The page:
Voter tester for redundant systems

- Intersil Americas Inc.

A tester is configured to access and test each redundant channel of a voter. The tester is disposed between the voter and a multitude of redundant circuits supplying redundant channel signals to the voter. The tester includes a number of input ports receiving the redundant channel signals as well as the test signals. In response to a number of logic combinations of the test signals, the voter generates output signals each corresponding to one of the redundant channel signals. In response to other logic combinations of the test signals, the voter generates a voted output signal. The voter is optionally a majority voter.

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Description
CROSS REFERENCE TO RELATED APPLICATIONS

This application is a continuation of U.S. application Ser. No. 12/604,292 filed on Oct. 22, 2009 (the '292 Application), which claims the benefit of U.S. Provisional Application No. 61/107,956 filed on Oct. 23, 2008 (the '956 Application). The '292 Application and the '956 Application are incorporated herein by reference.

BRIEF DESCRIPTION OF THE DRAWINGS

FIG. 1 is a block diagram of a voter tester, in accordance with one exemplary embodiment of the present invention.

FIG. 2 is a logic block diagram of the voter tester of FIG. 1, in accordance with one exemplary embodiment of the present invention.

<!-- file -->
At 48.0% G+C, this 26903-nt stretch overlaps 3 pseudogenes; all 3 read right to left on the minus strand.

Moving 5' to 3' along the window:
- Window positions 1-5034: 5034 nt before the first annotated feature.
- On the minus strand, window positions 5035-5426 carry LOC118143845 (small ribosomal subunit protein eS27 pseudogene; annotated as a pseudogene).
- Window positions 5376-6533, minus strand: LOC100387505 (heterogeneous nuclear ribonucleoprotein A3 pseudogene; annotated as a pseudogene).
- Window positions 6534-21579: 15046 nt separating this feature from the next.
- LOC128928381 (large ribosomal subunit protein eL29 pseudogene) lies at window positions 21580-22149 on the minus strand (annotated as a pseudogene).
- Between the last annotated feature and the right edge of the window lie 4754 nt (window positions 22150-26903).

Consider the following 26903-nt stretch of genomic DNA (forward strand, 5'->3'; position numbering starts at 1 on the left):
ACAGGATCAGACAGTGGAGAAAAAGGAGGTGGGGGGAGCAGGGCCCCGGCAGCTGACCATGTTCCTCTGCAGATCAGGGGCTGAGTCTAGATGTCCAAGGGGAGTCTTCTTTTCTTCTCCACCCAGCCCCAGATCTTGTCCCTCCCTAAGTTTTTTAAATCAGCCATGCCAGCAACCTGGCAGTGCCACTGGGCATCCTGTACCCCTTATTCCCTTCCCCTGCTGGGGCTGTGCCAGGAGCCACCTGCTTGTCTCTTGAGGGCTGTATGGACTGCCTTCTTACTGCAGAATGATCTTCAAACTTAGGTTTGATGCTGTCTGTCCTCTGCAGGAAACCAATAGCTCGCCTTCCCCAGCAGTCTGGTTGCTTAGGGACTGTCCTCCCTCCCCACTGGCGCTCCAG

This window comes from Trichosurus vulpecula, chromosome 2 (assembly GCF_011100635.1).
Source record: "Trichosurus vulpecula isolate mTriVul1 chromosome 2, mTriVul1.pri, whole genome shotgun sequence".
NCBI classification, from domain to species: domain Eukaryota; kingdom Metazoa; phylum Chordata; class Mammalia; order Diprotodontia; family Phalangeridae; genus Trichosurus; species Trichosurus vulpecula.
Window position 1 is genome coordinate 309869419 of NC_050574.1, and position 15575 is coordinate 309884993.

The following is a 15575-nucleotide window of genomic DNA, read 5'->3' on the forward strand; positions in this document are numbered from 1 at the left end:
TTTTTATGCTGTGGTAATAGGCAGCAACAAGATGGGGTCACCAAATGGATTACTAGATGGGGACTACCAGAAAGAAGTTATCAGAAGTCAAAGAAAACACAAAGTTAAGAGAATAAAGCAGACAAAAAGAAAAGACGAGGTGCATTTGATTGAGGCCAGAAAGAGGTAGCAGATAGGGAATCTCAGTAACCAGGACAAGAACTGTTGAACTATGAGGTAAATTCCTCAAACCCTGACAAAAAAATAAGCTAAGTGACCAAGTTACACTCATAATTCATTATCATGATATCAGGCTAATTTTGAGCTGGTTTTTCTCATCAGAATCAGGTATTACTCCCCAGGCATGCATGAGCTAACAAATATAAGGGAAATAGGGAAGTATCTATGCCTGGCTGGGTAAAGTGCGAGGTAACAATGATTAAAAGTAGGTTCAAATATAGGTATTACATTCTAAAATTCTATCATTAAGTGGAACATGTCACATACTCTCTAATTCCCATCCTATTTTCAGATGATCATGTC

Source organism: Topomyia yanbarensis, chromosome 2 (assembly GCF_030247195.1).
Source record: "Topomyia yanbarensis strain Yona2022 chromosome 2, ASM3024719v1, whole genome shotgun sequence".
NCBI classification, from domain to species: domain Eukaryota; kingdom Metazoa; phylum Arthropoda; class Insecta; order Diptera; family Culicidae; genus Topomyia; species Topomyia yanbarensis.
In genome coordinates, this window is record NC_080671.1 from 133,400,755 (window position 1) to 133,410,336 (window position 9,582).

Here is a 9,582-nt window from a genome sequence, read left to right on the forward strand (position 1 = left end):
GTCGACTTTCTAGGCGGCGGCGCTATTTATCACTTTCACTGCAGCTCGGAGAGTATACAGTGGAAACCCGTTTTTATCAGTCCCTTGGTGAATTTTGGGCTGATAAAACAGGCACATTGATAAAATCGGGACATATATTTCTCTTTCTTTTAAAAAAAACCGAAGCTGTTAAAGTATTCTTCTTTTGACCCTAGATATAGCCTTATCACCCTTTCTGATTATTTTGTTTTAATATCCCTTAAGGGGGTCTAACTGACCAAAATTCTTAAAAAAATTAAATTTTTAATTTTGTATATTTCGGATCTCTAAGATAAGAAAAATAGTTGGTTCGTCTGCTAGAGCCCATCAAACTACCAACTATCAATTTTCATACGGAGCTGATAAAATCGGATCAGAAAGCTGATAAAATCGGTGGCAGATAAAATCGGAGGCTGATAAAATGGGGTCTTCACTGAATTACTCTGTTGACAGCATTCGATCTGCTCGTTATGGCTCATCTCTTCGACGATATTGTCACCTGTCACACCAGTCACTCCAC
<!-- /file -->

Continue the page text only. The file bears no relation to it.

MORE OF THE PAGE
FIG. 3 is a block diagram of a pulse-width modulated DC-DC converter, in accordance with one embodiment of the present invention.

FIG. 4 is a flowchart of steps performed to test redundant channels using test signals, in accordance with one embodiment of the present invention.

DETAILED DESCRIPTION OF THE INVENTION

In accordance with embodiments of the present invention a voter tester disposed between a voter and a multitude of redundant circuits is configured to enable testing of the individual input channels of the voter. A test enable/disable signal applied to the voter tester is optionally used to trigger the testing operations. One or more of the logic gates disposed in the voter tester are adapted to withstand single event transients.

FIG. 1 shows an exemplary voter tester 100 adapted to enable testing of each redundant input channel of voter 110, in accordance with one embodiment of the present invention. A voter tested using a voter tester, in accordance with embodiments of the present invention, may be a majority voter, an m-out-of-n voter, a weighted voter, a threshold voter, or the like. In the exemplary embodiment described below, voter 110 is assumed to be a 2-out-of-3 voter, thus requiring 2 of its 3 redundant channels to change before changing its output. The redundant channels may represent, for example, alarm or monitoring conditions, equivalent signals or data processors operating in parallel in a fault-tolerant systems, or the like.